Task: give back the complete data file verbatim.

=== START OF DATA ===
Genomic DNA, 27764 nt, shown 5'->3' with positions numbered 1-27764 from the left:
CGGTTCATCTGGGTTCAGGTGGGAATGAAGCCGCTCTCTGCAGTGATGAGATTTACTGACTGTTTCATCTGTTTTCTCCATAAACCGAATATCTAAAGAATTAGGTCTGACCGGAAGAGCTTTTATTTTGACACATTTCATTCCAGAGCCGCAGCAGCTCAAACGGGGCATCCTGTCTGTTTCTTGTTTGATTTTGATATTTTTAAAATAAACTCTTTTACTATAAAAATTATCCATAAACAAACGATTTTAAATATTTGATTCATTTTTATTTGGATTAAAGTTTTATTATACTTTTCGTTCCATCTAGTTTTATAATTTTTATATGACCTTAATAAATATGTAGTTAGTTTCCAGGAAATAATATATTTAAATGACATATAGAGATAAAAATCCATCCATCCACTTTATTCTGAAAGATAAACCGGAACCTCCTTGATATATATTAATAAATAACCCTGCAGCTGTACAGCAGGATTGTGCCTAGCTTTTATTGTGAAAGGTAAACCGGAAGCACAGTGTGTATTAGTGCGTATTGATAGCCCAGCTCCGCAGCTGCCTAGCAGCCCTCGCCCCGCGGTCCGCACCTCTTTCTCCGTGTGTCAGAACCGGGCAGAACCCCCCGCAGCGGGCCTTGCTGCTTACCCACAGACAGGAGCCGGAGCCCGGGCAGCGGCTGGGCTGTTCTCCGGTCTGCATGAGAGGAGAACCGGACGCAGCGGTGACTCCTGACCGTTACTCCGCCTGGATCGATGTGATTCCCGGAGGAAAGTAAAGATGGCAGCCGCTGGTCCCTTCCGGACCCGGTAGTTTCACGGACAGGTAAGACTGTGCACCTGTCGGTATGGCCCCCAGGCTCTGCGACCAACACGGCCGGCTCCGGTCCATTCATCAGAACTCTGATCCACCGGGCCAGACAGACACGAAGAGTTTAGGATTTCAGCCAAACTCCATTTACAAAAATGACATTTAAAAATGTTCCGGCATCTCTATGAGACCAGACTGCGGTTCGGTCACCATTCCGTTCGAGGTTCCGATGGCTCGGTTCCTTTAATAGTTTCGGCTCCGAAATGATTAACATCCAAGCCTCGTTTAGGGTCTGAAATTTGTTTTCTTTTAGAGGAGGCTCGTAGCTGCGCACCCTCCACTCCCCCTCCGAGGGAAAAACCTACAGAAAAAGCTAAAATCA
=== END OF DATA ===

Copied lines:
Genomic DNA, 27764 nt, shown 5'->3' with positions numbered 1-27764 from the left:
CGGTTCATCTGGGTTCAGGTGGGAATGAAGCCGCTCTCTGCAGTGATGAGATTTACTGACTGTTTCATCTGTTTTCTCCATAAACCGAATATCTAAAGAATTAGGTCTGACCGGAAGAGCTTTTATTTTGACACATTTCATTCCAGAGCCGCAGCAGCTCAAACGGGGCATCCTGTCTGTTTCTTGTTTGATTTTGATATTTTTAAAATAAACTCTTTTACTATAAAAATTATCCATAAACAAACGATTTTAAATATTTGATTCATTTTTATTTGGATTAAAGTTTTATTATACTTTTCGTTCCATCTAGTTTTATAATTTTTATATGACCTTAATAAATATGTAGTTAGTTTCCAGGAAATAATATATTTAAATGACATATAGAGATAAAAATCCATCCATCCACTTTATTCTGAAAGATAAACCGGAACCTCCTTGATATATATTAATAAATAACCCTGCAGCTGTACAGCAGGATTGTGCCTAGCTTTTATTGTGAAAGGTAAACCGGAAGCACAGTGTGTATTAGTGCGTATTGATAGCCCAGCTCCGCAGCTGCCTAGCAGCCCTCGCCCCGCGGTCCGCACCTCTTTCTCCGTGTGTCAGAACCGGGCAGAACCCCCCGCAGCGGGCCTTGCTGCTTACCCACAGACAGGAGCCGGAGCCCGGGCAGCGGCTGGGCTGTTCTCCGGTCTGCATGAGAGGAGAACCGGACGCAGCGGTGACTCCTGACCGTTACTCCGCCTGGATCGATGTGATTCCCGGAGGAAAGTAAAGATGGCAGCCGCTGGTCCCTTCCGGACCCGGTAGTTTCACGGACAGGTAAGACTGTGCACCTGTCGGTATGGCCCCCAGGCTCTGCGACCAACACGGCCGGCTCCGGTCCATTCATCAGAACTCTGATCCACCGGGCCAGACAGACACGAAGAGTTTAGGATTTCAGCCAAACTCCATTTACAAAAATGACATTTAAAAATGTTCCGGCATCTCTATGAGACCAGACTGCGGTTCGGTCACCATTCCGTTCGAGGTTCCGATGGCTCGGTTCCTTTAATAGTTTCGGCTCCGAAATGATTAACATCCAAGCCTCGTTTAGGGTCTGAAATTTGTTTTCTTTTAGAGGAGGCTCGTAGCTGCGCACCCTCCACTCCCCCTCCGAGGGAAAAACCTACAGAAAAAGCTAAAATCA